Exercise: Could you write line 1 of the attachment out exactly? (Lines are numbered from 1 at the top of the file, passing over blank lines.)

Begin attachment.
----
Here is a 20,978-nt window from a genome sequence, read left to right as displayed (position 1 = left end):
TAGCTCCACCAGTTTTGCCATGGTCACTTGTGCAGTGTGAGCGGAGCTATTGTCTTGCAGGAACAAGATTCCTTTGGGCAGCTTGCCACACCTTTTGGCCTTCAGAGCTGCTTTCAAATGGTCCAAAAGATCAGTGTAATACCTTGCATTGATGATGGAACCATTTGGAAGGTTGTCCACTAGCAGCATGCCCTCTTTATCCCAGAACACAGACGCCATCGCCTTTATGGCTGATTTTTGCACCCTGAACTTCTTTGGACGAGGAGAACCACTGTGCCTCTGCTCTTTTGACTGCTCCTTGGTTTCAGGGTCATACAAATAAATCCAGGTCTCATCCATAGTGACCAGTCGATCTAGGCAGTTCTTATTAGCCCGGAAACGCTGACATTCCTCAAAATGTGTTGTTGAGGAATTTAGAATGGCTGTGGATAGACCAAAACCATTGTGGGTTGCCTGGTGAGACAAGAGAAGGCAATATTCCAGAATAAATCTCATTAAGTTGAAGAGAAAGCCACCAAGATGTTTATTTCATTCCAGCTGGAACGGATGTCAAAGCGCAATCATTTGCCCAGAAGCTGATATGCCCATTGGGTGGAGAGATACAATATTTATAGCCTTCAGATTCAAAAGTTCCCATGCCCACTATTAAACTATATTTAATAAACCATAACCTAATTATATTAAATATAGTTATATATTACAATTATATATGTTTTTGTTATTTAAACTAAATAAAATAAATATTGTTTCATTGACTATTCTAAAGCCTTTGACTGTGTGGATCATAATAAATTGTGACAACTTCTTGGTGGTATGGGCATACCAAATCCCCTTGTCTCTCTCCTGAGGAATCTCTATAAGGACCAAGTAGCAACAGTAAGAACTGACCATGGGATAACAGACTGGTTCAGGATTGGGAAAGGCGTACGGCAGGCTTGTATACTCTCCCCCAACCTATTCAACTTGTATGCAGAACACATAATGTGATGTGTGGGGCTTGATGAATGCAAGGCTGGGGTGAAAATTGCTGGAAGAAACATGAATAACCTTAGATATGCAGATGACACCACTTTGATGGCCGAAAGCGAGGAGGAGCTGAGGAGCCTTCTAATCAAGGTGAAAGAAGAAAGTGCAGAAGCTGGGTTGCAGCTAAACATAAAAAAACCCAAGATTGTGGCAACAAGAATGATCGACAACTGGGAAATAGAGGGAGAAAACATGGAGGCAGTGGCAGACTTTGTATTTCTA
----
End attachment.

Here is a 20,978-nt window from a genome sequence, read left to right as displayed (position 1 = left end):